What does the Bible say about money?
You may be surprised to learn that Scripture references money than it does heaven and hell…combined. It’s no wonder – God knows how much money affects our day-to-day lives, and the power it can have over us.
The crazier the world gets the more frequently I’m reminded that Christians are called to live differently. Our standards for how we spend our time and money, the way to speak to one another, and how we view ourselves should not only be higher than the rest of the world but in some cases, entirely different.
Stewardship is not about judging or criticizing the way others chose to live. It’s about prioritizing and managing our lives in such a way that God can use us according to His will. It’s saying “no” to the things of this world so we can say “yes” to the things of God. When we see ourselves in light of God’s purpose, we understand that money is a powerful tool for present and eternal impact.
The following 5 biblical principles have helped shape the way I view my finances on a daily basis. They’re the lenses through which I see every spending, saving, and investing decision. I hope they help and encourage you as well on your journey to financial freedom.
“The earth is the Lord’s, and everything in it, the world, and all who live in it.” Psalm 24:1
The best way to start thinking like a steward is to recognize that you don’t own anything. At the end of your life, you’ll leave it all behind – your house, your car, your 401(k). Your stuff doesn’t matter in eternity. What does matter is how you use the time, money and possessions that God has entrusted to you.
This means we need to order our lives and finances in preparation to leave it all behind. That’s why a budget is important. It’s an integral part of faithful stewardship. How you manage money determines how you will manage greater things. Your ambition and life pursuit should be to become rich towards God, not in the eyes of men.
Would you hire an investment manager who is likely to lose all of your money? Of course not! And, yet each one of us is like a financial planner that God has entrusted with His money. But many manage God’s money like it belongs to them and use it like it’s really none of His business.
Faithful stewardship honors God and seeks to obey His ways in all financial decisions. That requires renewing our minds with truth and applying His principles to every area of our finances: budgeting, saving, debt, investing, and giving!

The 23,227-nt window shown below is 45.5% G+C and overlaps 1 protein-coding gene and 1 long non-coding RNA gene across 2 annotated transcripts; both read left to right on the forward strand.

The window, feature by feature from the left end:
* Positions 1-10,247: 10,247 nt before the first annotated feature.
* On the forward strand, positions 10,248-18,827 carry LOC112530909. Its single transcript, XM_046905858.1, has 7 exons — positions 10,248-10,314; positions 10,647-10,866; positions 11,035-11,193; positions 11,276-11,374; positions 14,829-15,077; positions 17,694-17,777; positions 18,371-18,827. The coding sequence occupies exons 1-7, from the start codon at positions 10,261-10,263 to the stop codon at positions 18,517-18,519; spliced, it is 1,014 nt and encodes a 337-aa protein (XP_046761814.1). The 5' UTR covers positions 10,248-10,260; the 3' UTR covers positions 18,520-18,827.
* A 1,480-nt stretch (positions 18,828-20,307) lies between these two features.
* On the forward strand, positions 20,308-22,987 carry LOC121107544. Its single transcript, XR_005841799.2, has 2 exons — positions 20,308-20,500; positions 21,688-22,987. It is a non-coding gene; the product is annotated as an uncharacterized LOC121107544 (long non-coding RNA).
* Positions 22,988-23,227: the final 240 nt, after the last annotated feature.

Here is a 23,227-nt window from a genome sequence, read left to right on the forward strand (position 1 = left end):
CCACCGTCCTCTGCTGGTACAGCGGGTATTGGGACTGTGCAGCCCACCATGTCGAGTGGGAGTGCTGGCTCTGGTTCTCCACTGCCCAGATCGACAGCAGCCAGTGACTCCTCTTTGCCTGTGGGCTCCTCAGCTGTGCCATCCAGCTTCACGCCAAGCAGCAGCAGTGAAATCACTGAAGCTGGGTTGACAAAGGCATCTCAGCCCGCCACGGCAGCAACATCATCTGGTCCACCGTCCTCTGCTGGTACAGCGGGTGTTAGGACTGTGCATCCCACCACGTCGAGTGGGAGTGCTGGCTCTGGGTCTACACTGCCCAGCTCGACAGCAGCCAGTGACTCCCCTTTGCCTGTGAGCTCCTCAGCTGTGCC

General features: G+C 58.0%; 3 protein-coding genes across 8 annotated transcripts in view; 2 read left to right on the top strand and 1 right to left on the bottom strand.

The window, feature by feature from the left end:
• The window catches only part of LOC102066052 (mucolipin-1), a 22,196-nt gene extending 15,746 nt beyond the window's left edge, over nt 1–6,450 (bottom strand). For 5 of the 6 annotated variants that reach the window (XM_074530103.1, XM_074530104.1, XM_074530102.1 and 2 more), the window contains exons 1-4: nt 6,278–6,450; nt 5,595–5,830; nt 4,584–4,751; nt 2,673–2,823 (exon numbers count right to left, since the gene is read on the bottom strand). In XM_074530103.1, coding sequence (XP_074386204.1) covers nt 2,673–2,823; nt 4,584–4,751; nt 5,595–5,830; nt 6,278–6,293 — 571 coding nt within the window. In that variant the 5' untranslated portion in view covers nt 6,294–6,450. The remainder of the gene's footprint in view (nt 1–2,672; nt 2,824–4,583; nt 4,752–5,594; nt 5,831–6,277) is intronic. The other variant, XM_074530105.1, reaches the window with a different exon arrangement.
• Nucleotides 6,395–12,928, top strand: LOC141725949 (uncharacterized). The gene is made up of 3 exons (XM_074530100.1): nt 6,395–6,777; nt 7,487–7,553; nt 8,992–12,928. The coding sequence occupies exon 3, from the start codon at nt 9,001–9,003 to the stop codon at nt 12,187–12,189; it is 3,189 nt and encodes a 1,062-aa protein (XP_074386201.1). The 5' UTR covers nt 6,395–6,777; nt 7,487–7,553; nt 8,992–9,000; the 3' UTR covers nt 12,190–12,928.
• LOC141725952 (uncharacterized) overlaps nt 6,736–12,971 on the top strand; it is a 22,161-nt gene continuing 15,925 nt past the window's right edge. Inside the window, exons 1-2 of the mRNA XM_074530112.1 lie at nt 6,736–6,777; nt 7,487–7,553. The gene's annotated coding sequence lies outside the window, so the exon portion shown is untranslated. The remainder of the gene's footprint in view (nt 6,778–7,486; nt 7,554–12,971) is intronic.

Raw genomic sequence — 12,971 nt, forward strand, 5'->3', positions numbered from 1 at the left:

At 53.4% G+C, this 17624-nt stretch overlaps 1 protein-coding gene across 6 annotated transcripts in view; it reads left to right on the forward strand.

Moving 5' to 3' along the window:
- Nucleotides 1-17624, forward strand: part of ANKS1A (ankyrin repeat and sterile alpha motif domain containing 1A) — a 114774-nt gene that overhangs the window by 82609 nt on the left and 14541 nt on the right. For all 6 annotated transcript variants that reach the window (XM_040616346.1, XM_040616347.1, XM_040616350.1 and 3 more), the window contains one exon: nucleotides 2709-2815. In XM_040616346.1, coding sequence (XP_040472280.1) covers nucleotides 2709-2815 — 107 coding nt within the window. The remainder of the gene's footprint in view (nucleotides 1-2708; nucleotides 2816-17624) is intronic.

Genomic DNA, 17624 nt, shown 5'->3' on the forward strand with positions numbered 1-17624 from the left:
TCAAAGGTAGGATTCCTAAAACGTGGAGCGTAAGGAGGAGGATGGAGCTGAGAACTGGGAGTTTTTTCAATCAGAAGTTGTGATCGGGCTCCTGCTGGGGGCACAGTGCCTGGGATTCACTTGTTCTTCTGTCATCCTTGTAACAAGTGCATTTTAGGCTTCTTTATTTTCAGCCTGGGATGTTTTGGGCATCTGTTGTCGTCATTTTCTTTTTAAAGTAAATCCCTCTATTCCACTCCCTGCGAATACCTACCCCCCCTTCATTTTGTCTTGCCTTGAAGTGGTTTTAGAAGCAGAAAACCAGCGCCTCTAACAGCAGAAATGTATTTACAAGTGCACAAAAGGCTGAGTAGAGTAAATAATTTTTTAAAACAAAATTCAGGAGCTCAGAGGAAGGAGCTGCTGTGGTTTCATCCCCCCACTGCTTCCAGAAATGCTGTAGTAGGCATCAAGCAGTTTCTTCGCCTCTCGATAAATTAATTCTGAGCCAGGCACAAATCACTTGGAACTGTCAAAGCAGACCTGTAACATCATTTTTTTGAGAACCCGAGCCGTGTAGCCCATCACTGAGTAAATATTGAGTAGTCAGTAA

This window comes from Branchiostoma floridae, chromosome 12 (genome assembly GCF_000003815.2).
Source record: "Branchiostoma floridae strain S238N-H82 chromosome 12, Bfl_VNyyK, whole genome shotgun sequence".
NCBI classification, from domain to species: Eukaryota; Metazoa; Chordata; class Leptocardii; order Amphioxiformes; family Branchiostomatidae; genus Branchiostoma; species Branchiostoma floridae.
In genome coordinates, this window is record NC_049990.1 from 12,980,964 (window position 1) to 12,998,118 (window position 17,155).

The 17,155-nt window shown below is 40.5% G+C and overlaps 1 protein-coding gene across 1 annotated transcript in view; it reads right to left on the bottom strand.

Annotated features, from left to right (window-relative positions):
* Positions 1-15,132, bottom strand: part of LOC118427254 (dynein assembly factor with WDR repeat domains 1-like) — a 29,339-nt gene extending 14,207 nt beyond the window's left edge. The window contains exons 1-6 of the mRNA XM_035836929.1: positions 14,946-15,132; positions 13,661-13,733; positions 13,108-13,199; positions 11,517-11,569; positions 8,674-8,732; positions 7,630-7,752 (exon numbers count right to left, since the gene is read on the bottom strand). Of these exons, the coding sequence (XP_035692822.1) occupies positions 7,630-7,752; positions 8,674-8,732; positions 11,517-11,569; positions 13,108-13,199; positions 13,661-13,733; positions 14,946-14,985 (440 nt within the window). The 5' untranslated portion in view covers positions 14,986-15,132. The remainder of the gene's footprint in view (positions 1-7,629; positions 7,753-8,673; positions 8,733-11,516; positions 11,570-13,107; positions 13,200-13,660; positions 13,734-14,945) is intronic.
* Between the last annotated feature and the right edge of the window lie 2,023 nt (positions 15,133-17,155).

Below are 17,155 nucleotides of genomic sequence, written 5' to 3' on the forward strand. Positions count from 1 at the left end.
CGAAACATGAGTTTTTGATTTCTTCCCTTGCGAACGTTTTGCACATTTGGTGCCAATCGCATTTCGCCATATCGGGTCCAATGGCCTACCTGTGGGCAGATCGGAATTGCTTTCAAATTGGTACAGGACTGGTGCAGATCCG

So, I encourage you to pray with the Psalmist: “Teach me your way, O Lord, that I may walk in your truth; unite my heart to fear your name.”
God has given you unique and special talents that you can use to earn a living, take care of your family and be generous towards others. Since God gives grace to the humble but resists the proud (I Peter 5:5), it is important to be humble with money as well.
Consider Paul’s words to Timothy:
“As for the rich in this present age, charge them not to be haughty, nor to set their hopes on the uncertainty of riches, but on God, who richly provides us with everything to enjoy. They are to do good, to be rich in good works, to be generous and ready to share, thus storing up treasure for themselves as a good foundation for the future, so that they may take hold of that which is truly life.”
If giving money is a gift from God, then earning it is also a gift. There is nothing wrong with making money or accumulating wealth, as long as you’re using it according to His will.
Money can be a tough challenge. Maybe you can point to a time in your life that you hit rock bottom with your finances; perhaps you’re there now.
But even in our most dire of circumstances, God is near to us. Psalm 34:18 says, “The Lord is close to the brokenhearted and saves those who are crushed in spirit.”
Don’t expect your financial situation to change overnight. You’ll have to make sacrifices and exercise self-control before things begin to turn around. But, you can have hope when bringing your desires under God’s control.
In Romans 5, Paul taught on the reason for hope. “…we rejoice in our sufferings, knowing that suffering produces endurance, and endurance produces character, and character produces hope, and hope does not put us to shame, because God’s love has been poured into our hearts through the Holy Spirit who has been given to us.”
We have to accept God’s sovereign plan for our lives and then be diligent about praying and seeking His will through reading Scripture. I think this is the best definition of contentment:
Contentment is knowing God’s plan for your life, having the conviction to live it, and believing that God’s peace is greater than the world’s problems.
Hebrews 13:5 says, Keep your life free from the love of money, and be content with what you have, for he has said, “I will never leave you nor forsake you.”
When we truly distance ourselves from the love of money, we are able to use it more effectively for Kingdom purposes. This is when we find freedom. These principles not only give us freedom now but prepare us so that one day we may hear, “Well done, good and faithful servant…” (Matthew 25:21)
If you want to take a deeper dive into learning what it means to live as a faithful steward, join the online MoneyLife Personal Finance Study. You’ll receive access to 10 Life Lessons and can join a community of others on the same journey to financial freedom. And if you’re experiencing difficulty in your finances because of overwhelming credit card debt, get in touch with our partners at Christian Credit Counselors. They can lower your interest rates, negotiate with your creditors, consolidate your payments, and keep you on track with a debt-payoff plan.
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